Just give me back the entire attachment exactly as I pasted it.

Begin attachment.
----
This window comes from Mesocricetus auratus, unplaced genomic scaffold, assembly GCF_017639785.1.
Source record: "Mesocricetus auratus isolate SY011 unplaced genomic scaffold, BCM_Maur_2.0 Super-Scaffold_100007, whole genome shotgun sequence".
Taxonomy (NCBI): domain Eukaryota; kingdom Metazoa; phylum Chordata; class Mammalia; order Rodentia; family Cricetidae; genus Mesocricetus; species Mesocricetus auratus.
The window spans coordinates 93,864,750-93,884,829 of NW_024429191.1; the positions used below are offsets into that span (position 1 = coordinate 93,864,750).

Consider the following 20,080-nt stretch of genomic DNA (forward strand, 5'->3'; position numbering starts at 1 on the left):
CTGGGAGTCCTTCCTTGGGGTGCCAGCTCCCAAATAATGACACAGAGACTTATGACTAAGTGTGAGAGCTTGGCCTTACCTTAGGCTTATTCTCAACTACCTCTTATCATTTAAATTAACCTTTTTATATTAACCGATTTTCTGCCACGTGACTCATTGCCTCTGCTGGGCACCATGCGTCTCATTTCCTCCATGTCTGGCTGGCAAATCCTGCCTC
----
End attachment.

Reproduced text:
This window comes from Mesocricetus auratus, unplaced genomic scaffold, assembly GCF_017639785.1.
Source record: "Mesocricetus auratus isolate SY011 unplaced genomic scaffold, BCM_Maur_2.0 Super-Scaffold_100007, whole genome shotgun sequence".
Taxonomy (NCBI): domain Eukaryota; kingdom Metazoa; phylum Chordata; class Mammalia; order Rodentia; family Cricetidae; genus Mesocricetus; species Mesocricetus auratus.
The window spans coordinates 93,864,750-93,884,829 of NW_024429191.1; the positions used below are offsets into that span (position 1 = coordinate 93,864,750).

Consider the following 20,080-nt stretch of genomic DNA (forward strand, 5'->3'; position numbering starts at 1 on the left):
CTGGGAGTCCTTCCTTGGGGTGCCAGCTCCCAAATAATGACACAGAGACTTATGACTAAGTGTGAGAGCTTGGCCTTACCTTAGGCTTATTCTCAACTACCTCTTATCATTTAAATTAACCTTTTTATATTAACCGATTTTCTGCCACGTGACTCATTGCCTCTGCTGGGCACCATGCGTCTCATTTCCTCCATGTCTGGCTGGCAAATCCTGCCTC